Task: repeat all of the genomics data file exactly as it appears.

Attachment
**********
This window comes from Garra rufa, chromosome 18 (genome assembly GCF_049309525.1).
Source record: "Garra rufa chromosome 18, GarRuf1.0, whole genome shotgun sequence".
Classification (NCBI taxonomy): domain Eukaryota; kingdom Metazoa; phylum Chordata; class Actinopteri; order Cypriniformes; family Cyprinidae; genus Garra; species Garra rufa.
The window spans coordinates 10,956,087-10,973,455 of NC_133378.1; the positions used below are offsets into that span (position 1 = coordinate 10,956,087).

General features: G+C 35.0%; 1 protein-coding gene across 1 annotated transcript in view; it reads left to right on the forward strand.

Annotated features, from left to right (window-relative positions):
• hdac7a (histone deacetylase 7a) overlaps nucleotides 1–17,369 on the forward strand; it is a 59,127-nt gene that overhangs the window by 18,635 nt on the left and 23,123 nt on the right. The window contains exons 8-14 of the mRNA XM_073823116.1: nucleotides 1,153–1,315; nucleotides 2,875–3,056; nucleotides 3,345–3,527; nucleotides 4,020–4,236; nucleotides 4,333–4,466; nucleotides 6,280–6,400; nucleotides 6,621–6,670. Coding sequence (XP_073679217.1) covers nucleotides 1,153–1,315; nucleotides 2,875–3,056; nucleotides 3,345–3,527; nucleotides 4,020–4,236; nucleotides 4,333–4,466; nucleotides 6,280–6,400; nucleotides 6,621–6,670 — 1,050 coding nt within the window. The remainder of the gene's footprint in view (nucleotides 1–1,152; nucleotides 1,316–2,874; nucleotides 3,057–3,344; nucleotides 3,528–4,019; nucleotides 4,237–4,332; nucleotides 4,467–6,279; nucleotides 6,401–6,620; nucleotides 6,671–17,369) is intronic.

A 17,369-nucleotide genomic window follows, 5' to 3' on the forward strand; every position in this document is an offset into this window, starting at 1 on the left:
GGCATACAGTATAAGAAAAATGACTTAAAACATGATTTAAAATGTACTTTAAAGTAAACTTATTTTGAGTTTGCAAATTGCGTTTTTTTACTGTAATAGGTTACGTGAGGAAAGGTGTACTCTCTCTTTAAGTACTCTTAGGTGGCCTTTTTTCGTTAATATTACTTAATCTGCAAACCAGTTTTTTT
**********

This window comes from Garra rufa, chromosome 18 (genome assembly GCF_049309525.1).
Source record: "Garra rufa chromosome 18, GarRuf1.0, whole genome shotgun sequence".
Classification (NCBI taxonomy): domain Eukaryota; kingdom Metazoa; phylum Chordata; class Actinopteri; order Cypriniformes; family Cyprinidae; genus Garra; species Garra rufa.
The window spans coordinates 10,956,087-10,973,455 of NC_133378.1; the positions used below are offsets into that span (position 1 = coordinate 10,956,087).

General features: G+C 35.0%; 1 protein-coding gene across 1 annotated transcript in view; it reads left to right on the forward strand.

Annotated features, from left to right (window-relative positions):
• hdac7a (histone deacetylase 7a) overlaps nucleotides 1–17,369 on the forward strand; it is a 59,127-nt gene that overhangs the window by 18,635 nt on the left and 23,123 nt on the right. The window contains exons 8-14 of the mRNA XM_073823116.1: nucleotides 1,153–1,315; nucleotides 2,875–3,056; nucleotides 3,345–3,527; nucleotides 4,020–4,236; nucleotides 4,333–4,466; nucleotides 6,280–6,400; nucleotides 6,621–6,670. Coding sequence (XP_073679217.1) covers nucleotides 1,153–1,315; nucleotides 2,875–3,056; nucleotides 3,345–3,527; nucleotides 4,020–4,236; nucleotides 4,333–4,466; nucleotides 6,280–6,400; nucleotides 6,621–6,670 — 1,050 coding nt within the window. The remainder of the gene's footprint in view (nucleotides 1–1,152; nucleotides 1,316–2,874; nucleotides 3,057–3,344; nucleotides 3,528–4,019; nucleotides 4,237–4,332; nucleotides 4,467–6,279; nucleotides 6,401–6,620; nucleotides 6,671–17,369) is intronic.

A 17,369-nucleotide genomic window follows, 5' to 3' on the forward strand; every position in this document is an offset into this window, starting at 1 on the left:
GGCATACAGTATAAGAAAAATGACTTAAAACATGATTTAAAATGTACTTTAAAGTAAACTTATTTTGAGTTTGCAAATTGCGTTTTTTTACTGTAATAGGTTACGTGAGGAAAGGTGTACTCTCTCTTTAAGTACTCTTAGGTGGCCTTTTTTCGTTAATATTACTTAATCTGCAAACCAGTTTTTTT